Although this package is for thresholding anything at all, it has added functionality for thresholding images. This vignette is all about thresholding single-frame, grayscale images. There’s another vignette about thresholding stacks of grayscale images.
We’ll be using the image that comes with the package:
<- ijtiff::read_tif(system.file("extdata", "fiji_eg.tif", img package = "autothresholdr" ))#> Reading fiji_eg.tif: an 8-bit, 130x130 pixel image of unsigned #> integer type. Reading 1 channel and 1 frame . . . #> Done. dim(img) #>  130 130 1 1 ::display(img) # displays first channel, first frameijtiff
It’s a picture of cells, the black part is where the cells are not. The threshold is supposed to tell us what is dark (not cell) and what is bright (cell). By playing around, we may discover that something like 20 might (for some purposes) be a good value.
::display(img[, , 1, 1] > 20)ijtiff
But what if we have many images and we don’t want to play around, we want a method of calculating the threshold automatically. https://imagej.net/plugins/auto-threshold gives many such methods and they are provided to you in R via this package. Go to that webpage for a nice comparison of the methods.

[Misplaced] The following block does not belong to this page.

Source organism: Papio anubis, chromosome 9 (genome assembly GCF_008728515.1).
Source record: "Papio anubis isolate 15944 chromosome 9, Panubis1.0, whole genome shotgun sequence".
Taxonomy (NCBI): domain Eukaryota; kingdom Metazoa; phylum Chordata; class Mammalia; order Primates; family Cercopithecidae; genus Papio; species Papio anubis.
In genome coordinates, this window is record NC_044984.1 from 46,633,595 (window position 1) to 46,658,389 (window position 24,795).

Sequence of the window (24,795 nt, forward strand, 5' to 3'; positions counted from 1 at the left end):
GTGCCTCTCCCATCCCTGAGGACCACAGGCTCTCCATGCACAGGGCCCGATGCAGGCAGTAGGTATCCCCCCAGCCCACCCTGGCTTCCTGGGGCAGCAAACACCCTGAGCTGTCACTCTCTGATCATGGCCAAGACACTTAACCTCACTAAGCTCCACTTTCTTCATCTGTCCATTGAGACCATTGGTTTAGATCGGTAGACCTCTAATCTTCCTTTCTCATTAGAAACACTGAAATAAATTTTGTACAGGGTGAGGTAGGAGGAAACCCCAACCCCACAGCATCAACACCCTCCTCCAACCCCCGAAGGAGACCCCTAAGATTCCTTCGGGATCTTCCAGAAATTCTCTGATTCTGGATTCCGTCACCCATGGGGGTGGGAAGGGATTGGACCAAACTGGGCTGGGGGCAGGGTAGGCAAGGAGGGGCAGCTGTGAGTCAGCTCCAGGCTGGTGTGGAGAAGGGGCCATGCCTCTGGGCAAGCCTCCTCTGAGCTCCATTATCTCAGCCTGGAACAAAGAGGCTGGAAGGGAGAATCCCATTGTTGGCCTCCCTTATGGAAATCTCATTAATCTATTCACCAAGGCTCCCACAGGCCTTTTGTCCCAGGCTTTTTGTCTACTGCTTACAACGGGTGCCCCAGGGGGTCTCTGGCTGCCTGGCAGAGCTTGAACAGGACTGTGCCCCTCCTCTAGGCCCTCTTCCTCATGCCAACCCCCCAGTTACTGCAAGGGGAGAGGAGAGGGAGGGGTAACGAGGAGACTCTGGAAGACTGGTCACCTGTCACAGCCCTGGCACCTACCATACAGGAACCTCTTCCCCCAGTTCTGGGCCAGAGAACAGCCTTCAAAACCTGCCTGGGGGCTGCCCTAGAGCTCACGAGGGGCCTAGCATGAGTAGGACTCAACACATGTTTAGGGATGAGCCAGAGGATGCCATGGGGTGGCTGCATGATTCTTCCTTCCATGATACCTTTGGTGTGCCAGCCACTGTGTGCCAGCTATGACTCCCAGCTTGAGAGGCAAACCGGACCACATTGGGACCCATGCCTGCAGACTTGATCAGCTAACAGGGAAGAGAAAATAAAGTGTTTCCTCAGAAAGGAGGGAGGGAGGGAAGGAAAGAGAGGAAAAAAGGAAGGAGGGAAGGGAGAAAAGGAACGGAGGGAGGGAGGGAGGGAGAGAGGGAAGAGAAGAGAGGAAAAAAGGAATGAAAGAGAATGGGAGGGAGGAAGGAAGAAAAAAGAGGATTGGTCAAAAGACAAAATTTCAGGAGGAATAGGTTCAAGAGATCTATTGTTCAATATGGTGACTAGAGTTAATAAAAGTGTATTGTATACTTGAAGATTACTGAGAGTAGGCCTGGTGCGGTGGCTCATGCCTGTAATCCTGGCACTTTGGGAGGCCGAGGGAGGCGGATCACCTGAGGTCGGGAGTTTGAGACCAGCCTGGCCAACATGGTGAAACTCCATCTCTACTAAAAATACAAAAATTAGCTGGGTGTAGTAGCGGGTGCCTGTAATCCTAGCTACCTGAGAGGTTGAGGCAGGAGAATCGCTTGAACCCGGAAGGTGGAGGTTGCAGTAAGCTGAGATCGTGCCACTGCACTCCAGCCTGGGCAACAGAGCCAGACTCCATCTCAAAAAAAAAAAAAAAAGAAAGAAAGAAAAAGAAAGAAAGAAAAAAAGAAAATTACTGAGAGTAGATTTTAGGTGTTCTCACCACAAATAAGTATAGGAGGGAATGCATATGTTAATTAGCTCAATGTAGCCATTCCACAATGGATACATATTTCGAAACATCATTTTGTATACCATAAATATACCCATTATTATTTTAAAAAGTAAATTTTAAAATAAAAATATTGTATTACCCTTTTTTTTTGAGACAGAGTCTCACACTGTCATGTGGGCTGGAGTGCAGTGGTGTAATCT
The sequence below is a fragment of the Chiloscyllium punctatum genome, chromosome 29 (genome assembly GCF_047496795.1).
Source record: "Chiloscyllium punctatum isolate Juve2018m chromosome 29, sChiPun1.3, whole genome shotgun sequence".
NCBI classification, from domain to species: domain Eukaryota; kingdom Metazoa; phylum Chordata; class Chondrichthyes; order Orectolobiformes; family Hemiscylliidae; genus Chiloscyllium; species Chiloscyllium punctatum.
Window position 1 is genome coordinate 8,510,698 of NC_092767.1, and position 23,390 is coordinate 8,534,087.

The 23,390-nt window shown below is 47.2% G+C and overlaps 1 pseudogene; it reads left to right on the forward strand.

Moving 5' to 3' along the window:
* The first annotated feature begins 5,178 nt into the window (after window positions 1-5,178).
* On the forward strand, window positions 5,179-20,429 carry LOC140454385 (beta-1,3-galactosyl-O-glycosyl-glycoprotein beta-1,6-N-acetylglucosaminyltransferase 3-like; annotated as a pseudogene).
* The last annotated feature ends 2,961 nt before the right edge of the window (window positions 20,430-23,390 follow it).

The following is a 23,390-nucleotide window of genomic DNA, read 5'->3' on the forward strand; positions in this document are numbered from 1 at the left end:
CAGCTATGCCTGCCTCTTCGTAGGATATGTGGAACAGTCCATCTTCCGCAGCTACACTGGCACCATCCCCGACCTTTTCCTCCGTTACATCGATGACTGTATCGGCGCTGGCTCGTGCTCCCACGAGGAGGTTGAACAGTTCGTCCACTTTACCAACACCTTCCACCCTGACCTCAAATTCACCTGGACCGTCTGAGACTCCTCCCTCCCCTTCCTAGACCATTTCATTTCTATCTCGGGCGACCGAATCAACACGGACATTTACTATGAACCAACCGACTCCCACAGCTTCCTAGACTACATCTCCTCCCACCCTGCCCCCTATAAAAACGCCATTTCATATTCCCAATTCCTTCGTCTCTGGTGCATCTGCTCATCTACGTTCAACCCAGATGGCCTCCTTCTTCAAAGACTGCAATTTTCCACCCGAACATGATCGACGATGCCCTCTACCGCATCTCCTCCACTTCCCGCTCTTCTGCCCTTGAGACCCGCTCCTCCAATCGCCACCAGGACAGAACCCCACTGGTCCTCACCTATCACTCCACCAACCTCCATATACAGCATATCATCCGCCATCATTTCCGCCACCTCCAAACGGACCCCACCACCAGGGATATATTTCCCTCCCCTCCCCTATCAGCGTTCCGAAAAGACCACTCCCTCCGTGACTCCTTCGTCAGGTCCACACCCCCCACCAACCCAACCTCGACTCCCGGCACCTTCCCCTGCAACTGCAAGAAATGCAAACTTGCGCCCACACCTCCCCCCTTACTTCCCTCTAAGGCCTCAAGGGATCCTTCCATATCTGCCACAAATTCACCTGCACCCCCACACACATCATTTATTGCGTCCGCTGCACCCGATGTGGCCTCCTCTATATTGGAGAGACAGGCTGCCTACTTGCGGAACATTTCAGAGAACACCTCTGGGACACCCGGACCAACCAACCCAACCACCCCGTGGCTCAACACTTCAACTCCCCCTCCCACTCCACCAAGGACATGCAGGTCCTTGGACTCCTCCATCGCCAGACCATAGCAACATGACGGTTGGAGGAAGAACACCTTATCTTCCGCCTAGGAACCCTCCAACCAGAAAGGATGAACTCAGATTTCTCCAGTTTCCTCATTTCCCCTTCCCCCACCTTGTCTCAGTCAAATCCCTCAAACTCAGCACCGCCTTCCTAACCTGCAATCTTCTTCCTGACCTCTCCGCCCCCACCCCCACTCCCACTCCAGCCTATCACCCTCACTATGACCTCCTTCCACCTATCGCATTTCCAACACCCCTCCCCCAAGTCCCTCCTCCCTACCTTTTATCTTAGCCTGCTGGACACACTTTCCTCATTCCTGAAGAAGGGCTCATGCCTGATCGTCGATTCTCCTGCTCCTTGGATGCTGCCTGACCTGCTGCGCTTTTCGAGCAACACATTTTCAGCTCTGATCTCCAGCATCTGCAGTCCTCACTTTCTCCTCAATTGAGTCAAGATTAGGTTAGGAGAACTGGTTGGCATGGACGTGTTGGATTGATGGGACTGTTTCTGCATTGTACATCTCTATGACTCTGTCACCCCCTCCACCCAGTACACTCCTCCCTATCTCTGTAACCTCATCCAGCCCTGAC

auto_thresh() finds the threshold,
mask() gets the mask (an array with a
elements exceeding the threshold and
FALSE elsewhere) and
apply_mask() applies the mask to the original image by
setting the elements that don’t exceed the threshold to
Let’s see each with “Triangle” thresholding.
auto_thresh(img, "tri") #>  19 #> attr(,"ignore_black") #>  FALSE #> attr(,"ignore_white") #>  FALSE #> attr(,"ignore_na") #>  FALSE #> attr(,"autothresh_method") #>  "Triangle" #> attr(,"class") #>  "th" "integer" ::display(mask(img, "tri"))ijtiff
In this last image, the
NA pixels are grey.